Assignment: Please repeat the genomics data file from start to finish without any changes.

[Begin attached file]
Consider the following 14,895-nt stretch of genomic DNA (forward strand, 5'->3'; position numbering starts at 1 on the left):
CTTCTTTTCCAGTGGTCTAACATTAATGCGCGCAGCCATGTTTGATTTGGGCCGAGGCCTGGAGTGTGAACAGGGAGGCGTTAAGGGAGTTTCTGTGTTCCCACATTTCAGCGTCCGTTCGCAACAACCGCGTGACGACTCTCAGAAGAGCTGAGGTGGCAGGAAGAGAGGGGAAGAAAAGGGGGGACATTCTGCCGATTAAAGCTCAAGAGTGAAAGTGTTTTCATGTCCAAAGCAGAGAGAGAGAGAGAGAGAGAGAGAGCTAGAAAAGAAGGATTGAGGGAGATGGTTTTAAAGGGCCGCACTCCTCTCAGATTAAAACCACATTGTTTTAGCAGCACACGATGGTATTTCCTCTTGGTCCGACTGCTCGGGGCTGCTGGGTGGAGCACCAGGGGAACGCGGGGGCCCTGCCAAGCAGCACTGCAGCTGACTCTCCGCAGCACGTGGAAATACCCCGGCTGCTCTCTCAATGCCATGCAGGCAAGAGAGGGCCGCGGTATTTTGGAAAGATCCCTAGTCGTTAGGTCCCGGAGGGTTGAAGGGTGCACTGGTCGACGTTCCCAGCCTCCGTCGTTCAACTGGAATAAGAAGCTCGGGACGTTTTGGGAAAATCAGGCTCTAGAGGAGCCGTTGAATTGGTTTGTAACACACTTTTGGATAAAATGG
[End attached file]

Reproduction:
Consider the following 14,895-nt stretch of genomic DNA (forward strand, 5'->3'; position numbering starts at 1 on the left):
CTTCTTTTCCAGTGGTCTAACATTAATGCGCGCAGCCATGTTTGATTTGGGCCGAGGCCTGGAGTGTGAACAGGGAGGCGTTAAGGGAGTTTCTGTGTTCCCACATTTCAGCGTCCGTTCGCAACAACCGCGTGACGACTCTCAGAAGAGCTGAGGTGGCAGGAAGAGAGGGGAAGAAAAGGGGGGACATTCTGCCGATTAAAGCTCAAGAGTGAAAGTGTTTTCATGTCCAAAGCAGAGAGAGAGAGAGAGAGAGAGAGAGCTAGAAAAGAAGGATTGAGGGAGATGGTTTTAAAGGGCCGCACTCCTCTCAGATTAAAACCACATTGTTTTAGCAGCACACGATGGTATTTCCTCTTGGTCCGACTGCTCGGGGCTGCTGGGTGGAGCACCAGGGGAACGCGGGGGCCCTGCCAAGCAGCACTGCAGCTGACTCTCCGCAGCACGTGGAAATACCCCGGCTGCTCTCTCAATGCCATGCAGGCAAGAGAGGGCCGCGGTATTTTGGAAAGATCCCTAGTCGTTAGGTCCCGGAGGGTTGAAGGGTGCACTGGTCGACGTTCCCAGCCTCCGTCGTTCAACTGGAATAAGAAGCTCGGGACGTTTTGGGAAAATCAGGCTCTAGAGGAGCCGTTGAATTGGTTTGTAACACACTTTTGGATAAAATGG